If the sky could dream, it would dream of dragons. ~ Ilona Andrews
After 4 hours of sleep I am gently roused by Ernesto, my dance partner from the night before and Lorena’s brother who looks like I feel. Despite our lack of sleep, we are going to see the volcano. I love that nothing seems to deter this family. Their drive, passion, energy and zest for life is contagious.
I take a quick sink bath, and there isn’t even time for coffee before we are out the door and on our way. I score shotgun and am grateful. These winding roads make me a bit nauseous on a good day.
Most of the drive takes us through congested roads in various towns, including crowded San Jose. I still find it remarkable that there appears to be no road rage here…at least compared to the States, particularly Illinois, and even more specifically, Chicago. There is no clear right of way, and being in the passenger seat is stressful. I’m grateful not to be driving.
After about an hour, we finally start climbing. We are in the Central Volcanic Mountain Range. Being just an hour from San Jose, Poas is one of the most popular tourist attractions, which leaves me to wonder why the roads are still so bad.
The sun is shining, blue skies blazing, and we are all hopeful that it will be clear enough to get a good view. Poas is an active volcano located in a cloud forest. I have no idea what to expect, but the anticipation, excitement and suspense is fueling my desire, combating the lack of food and coffee.
Finally, we stop at a cute little touristy restaurant and have breakfast. I break from my tradition of rice and beans (gallo pinto) and try something new. Chorreadas is a popular sweet corn dish served with a sauce that tastes like sour cream.
It’s ok. Dry. And though we are surrounded by coffee plantations, the coffee isn’t that good. I recognize the fact that I have been spoiled, and it’s not like it’s bad…but we all agree, we should have hit a less touristy location.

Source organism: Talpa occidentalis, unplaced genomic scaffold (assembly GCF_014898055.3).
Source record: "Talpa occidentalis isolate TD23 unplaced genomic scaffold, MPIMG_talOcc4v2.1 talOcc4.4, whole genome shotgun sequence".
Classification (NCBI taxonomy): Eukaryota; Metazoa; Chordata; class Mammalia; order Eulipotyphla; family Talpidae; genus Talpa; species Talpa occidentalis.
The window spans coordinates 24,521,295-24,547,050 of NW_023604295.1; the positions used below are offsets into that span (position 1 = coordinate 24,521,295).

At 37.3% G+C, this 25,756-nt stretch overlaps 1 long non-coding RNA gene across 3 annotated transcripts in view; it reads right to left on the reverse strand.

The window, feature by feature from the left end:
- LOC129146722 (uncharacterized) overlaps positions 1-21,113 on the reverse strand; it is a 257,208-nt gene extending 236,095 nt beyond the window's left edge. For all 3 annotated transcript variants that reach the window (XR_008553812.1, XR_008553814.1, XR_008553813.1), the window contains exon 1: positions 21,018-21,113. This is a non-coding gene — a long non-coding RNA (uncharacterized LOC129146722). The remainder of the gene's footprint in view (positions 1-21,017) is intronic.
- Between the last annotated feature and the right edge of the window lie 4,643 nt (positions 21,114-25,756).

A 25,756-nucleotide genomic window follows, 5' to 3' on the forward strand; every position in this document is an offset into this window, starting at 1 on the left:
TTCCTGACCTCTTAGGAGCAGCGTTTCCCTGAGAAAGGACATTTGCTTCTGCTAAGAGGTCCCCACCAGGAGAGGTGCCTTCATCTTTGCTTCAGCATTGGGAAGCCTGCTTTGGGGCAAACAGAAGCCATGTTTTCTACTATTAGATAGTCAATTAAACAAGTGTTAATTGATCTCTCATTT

As we are finishing breakfast, it starts to rain. And by rain, I mean torrential downpour. The weather can change so suddenly here in the mountains. It’s at this point we realize that none of us brought an umbrella or rain gear. I was smart and brought my Sea to Summit dry sack and am grateful. It’s lightweight and fits my huge lens and camera perfectly. I can still take it with me and not have to worry about getting her wet. I highly recommend this purchase, to any and all photographers.
We arrive at the gate, and it is still raining. I pay more to enter since I am clearly not a local. They have to make their money somehow. The air is thick with the smell and taste of sulfur. We must be close!
Walking to the viewing area is refreshing in the light drizzle. Though the air is heavy with sulfur, it is pure. Clean. We are high above the city, floating amongst the clouds, and there is little pollution here. You know, just the occasional acid rain…no big deal…
And there it is. I’ve never seen a volcano before. And it doesn’t just sit there. This one clearly has a dragon living just below the surface, guarding some ancient treasure; a steady stream of smoke billowing from this huge gaping hole in the earth’s surface.
And the best part of being in a cloud forest is the thunder. You can feel it in your body, the vibration of sound. It was powerful, like nothing I had ever experienced.
The crater is almost a mile across, and is the largest active crater in the world. Though it is active, the last eruption took place in 1954.
Smoke and steam rise from cracks or pockets in the hot rock, called fumaroles. At times when the pressure is great, geysers can shoot as much as 820 feet high.
Dear Visitor, In Case of Volcanic Activity…keep calm?
We walk through trails of stunted, twisted growth, resembling something out of a Tolkein novel.
At one end of a trail, we arrive at Lake Botos that fills an extinct crater.
The journey home is long, and I take co-pilot once again, while Lorena and Edgar siesta.
Along the way, we stop for some much needed coffee, and to check out the local coffee plantations.
I recommend this trip for anyone visiting Costa Rica. It felt like an authentic experience. I would have left more time for chocolate and coffee plantation tours. There were places to stay here that looked really sweet, and I would recommend them as well. The mountain range is beautiful, and I could have spent more time here exploring and photographing.
We finally arrive home. And in keeping with this family, there is no rest for the wicked. We go straight into celebration mode for Edgar’s birthday.
And I am honored to be included in this family celebration.
For his birthday present, I gave him one of my “Dream Within a Dream” cards. His son translated the Edgar Allen Poe poem:
All that we see or seem
is but a dream within a dream
We call it an early night. Tomorrow Lorena, Edgar and I leave for Jaco for surfing. One last time riding the ocean waves before heading home.
I believe in everything until it’s disproved. So I believe in fairies, the myths, dragons. It all exists, even if it’s in your mind. Who’s to say that dreams and nightmares aren’t as real as the here and now? John Lennon